Caught in the treadmill of their own maladies and eccentricities, their futile endeavours to escape serve only to actuate its mechanism

From Du côté de chez Swann (pg 166-167 of the new Pleiade).  The translation is Moncrieff’s, though I also give the same sentence in Lydia Davis’ immediately below since I think she does a better job of sticking to the precise imagery of engrenage and déclic (while still – as ever for me – missing Proust’s cadence).

Presently the course of the Vivonne became choked with water-plants. At first they appeared singly, a lily, for instance, which the current, across whose path it had unfortunately grown, would never leave at rest for a moment, so that, like a ferry-boat mechanically propelled, it would drift over to one bank only to return to the other, eternally repeating its double journey. Thrust towards the bank, its stalk would be straightened out, lengthened, strained almost to breaking-point until the current again caught it, its green moorings swung back over their anchorage and brought the unhappy plant to what might fitly be called its starting-point, since it was fated not to rest there a moment before moving off once again. I would still find it there, on one walk after another, always in the same helpless state, suggesting certain victims of neurasthenia, among whom my grandfather would have included my aunt Léonie, who present without modification, year after year, the spectacle of their odd and unaccountable habits, which they always imagine themselves to be on the point of shaking off, but which they always retain to the end; caught in the treadmill of their own maladies and eccentricities, their futile endeavours to escape serve only to actuate its mechanism, to keep in motion the clockwork of their strange, ineluctable, fatal daily round. Such as these was the water-lily, and also like one of those wretches whose peculiar torments, repeated indefinitely throughout eternity, aroused the curiosity of Dante, who would have inquired of them at greater length and in fuller detail from the victims themselves, had not Virgil, striding on ahead, obliged him to hasten after him at full speed, as I must hasten after my parents.

Davis (pg. 173) has:

I would find it again, walk after walk, always in the same situation, reminding me of certain neurasthenics among whose number my grandfather would count my aunt Leonie, who present year after year the unchanging spectacle of the bizarre habits they believe, each time, they are about to shake off and which they retain forever; caught in the machinery of their maladies and their manias, the efforts with which they struggle uselessly to abandon them only guarantee the functioning and activate the triggers of their strange, unavoidable, and morose regimes.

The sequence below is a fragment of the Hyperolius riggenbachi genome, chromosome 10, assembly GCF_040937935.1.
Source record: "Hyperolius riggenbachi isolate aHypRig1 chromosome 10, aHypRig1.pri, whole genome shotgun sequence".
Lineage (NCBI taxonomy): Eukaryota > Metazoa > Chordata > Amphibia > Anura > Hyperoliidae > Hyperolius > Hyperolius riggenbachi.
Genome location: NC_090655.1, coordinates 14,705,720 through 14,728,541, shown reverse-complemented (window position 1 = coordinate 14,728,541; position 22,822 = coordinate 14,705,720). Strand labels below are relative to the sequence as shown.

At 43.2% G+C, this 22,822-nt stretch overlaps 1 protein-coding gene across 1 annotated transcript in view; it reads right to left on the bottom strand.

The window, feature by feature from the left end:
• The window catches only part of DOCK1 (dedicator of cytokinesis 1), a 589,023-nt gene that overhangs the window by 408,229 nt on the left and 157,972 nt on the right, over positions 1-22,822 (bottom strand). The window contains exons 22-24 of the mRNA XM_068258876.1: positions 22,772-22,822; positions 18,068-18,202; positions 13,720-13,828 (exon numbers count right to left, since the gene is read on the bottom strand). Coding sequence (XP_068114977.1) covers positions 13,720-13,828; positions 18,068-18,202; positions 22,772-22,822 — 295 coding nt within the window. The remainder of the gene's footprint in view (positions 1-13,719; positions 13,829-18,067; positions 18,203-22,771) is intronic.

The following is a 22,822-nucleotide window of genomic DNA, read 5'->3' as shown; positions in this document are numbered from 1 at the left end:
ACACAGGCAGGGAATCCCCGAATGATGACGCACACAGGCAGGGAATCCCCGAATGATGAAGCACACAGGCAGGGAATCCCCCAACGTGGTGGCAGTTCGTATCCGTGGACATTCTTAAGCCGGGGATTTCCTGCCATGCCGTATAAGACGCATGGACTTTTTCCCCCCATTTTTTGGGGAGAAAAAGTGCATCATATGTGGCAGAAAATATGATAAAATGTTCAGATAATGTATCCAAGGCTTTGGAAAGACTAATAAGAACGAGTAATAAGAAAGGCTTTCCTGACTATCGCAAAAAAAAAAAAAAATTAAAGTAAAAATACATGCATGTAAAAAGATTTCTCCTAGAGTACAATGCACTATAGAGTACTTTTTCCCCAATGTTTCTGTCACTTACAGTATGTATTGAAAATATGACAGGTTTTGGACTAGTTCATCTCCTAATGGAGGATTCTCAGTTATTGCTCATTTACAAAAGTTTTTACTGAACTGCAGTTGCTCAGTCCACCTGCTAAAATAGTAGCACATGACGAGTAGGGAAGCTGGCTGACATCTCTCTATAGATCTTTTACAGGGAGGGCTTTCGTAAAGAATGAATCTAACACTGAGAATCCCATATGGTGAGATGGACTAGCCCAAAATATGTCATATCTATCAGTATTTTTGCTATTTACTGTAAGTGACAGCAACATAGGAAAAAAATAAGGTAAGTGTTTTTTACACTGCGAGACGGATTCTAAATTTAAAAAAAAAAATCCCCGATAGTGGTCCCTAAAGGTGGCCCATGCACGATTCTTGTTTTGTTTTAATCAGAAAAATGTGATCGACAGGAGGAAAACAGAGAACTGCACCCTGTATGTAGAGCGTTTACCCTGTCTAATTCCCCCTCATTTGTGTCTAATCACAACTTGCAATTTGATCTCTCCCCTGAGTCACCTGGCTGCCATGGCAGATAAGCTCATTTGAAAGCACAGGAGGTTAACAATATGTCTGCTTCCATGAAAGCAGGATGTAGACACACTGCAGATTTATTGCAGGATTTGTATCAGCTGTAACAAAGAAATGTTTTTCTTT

Bientôt le cours de la Vivonne s’obstrue de plantes d’eau. Il y en a d’abord d’isolées comme tel nénufar à qui le courant au travers duquel il était placé d’une façon malheureuse laissait si peu de repos que comme un bac actionné mécaniquement il n’abordait une rive que pour retourner à celle d’où il était venu, refaisant éternellement la double traversée. Poussé vers la rive, son pédoncule se dépliait, s’allongeait, filait, atteignait l’extrême limite de sa tension jusqu’au bord où le courant le reprenait, le vert cordage se repliait sur lui-même et ramenait la pauvre plante à ce qu’on peut d’autant mieux appeler son point de départ qu’elle n’y restait pas une seconde sans en repartir par une répétition de la même manœuvre. Je la retrouvais de promenade en promenade, toujours dans la même situation, faisant penser à certains neurasthéniques au nombre desquels mon grand-père comptait ma tante Léonie, qui nous offrent sans changement au cours des années le spectacle des habitudes bizarres qu’ils se croient chaque fois à la veille de secouer et qu’ils gardent toujours; pris dans l’engrenage de leurs malaises et de leurs manies, les efforts dans lesquels ils se débattent inutilement pour en sortir ne font qu’assurer le fonctionnement et faire jouer le déclic de leur diététique étrange, inéluctable et funeste. Tel était ce nénufar, pareil aussi à quelqu’un de ces malheureux dont le tourment singulier, qui se répète indéfiniment durant l’éternité, excitait la curiosité de Dante et dont il se serait fait raconter plus longuement les particularités et la cause par le supplicié lui-même, si Virgile, s’éloignant à grands pas, ne l’avait forcé à le rattraper au plus vite, comme moi mes parents.

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